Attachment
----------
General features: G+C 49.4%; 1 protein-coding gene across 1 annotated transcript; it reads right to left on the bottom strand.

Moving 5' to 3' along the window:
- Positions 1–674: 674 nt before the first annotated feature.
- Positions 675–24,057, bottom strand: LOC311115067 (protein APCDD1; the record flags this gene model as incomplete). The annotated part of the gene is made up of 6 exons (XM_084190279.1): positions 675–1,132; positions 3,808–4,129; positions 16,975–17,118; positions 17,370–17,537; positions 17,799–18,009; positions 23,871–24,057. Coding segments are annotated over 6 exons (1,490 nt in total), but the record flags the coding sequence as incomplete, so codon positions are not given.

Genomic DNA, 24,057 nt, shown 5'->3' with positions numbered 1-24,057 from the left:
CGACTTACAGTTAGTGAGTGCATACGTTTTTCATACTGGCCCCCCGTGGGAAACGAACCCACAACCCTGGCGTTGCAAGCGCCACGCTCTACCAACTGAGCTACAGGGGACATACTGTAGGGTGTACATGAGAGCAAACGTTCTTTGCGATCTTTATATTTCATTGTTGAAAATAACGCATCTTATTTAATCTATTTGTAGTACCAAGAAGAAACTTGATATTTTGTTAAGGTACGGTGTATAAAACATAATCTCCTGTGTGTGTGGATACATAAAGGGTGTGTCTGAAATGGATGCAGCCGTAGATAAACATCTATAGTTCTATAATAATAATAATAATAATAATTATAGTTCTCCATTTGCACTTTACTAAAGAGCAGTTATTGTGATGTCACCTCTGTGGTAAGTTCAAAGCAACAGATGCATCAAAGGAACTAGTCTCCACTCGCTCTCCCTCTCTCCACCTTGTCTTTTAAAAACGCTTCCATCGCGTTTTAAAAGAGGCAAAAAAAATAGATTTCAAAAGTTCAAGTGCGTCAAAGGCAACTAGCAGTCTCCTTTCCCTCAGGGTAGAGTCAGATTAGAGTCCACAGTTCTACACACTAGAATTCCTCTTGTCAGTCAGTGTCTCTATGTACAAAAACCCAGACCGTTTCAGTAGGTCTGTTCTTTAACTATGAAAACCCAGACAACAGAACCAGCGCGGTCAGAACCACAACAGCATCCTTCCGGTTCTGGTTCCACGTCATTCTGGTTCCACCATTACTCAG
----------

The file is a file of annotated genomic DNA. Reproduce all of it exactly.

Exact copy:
General features: G+C 49.4%; 1 protein-coding gene across 1 annotated transcript; it reads right to left on the bottom strand.

Moving 5' to 3' along the window:
- Positions 1–674: 674 nt before the first annotated feature.
- Positions 675–24,057, bottom strand: LOC311115067 (protein APCDD1; the record flags this gene model as incomplete). The annotated part of the gene is made up of 6 exons (XM_084190279.1): positions 675–1,132; positions 3,808–4,129; positions 16,975–17,118; positions 17,370–17,537; positions 17,799–18,009; positions 23,871–24,057. Coding segments are annotated over 6 exons (1,490 nt in total), but the record flags the coding sequence as incomplete, so codon positions are not given.

Genomic DNA, 24,057 nt, shown 5'->3' with positions numbered 1-24,057 from the left:
CGACTTACAGTTAGTGAGTGCATACGTTTTTCATACTGGCCCCCCGTGGGAAACGAACCCACAACCCTGGCGTTGCAAGCGCCACGCTCTACCAACTGAGCTACAGGGGACATACTGTAGGGTGTACATGAGAGCAAACGTTCTTTGCGATCTTTATATTTCATTGTTGAAAATAACGCATCTTATTTAATCTATTTGTAGTACCAAGAAGAAACTTGATATTTTGTTAAGGTACGGTGTATAAAACATAATCTCCTGTGTGTGTGGATACATAAAGGGTGTGTCTGAAATGGATGCAGCCGTAGATAAACATCTATAGTTCTATAATAATAATAATAATAATAATTATAGTTCTCCATTTGCACTTTACTAAAGAGCAGTTATTGTGATGTCACCTCTGTGGTAAGTTCAAAGCAACAGATGCATCAAAGGAACTAGTCTCCACTCGCTCTCCCTCTCTCCACCTTGTCTTTTAAAAACGCTTCCATCGCGTTTTAAAAGAGGCAAAAAAAATAGATTTCAAAAGTTCAAGTGCGTCAAAGGCAACTAGCAGTCTCCTTTCCCTCAGGGTAGAGTCAGATTAGAGTCCACAGTTCTACACACTAGAATTCCTCTTGTCAGTCAGTGTCTCTATGTACAAAAACCCAGACCGTTTCAGTAGGTCTGTTCTTTAACTATGAAAACCCAGACAACAGAACCAGCGCGGTCAGAACCACAACAGCATCCTTCCGGTTCTGGTTCCACGTCATTCTGGTTCCACCATTACTCAG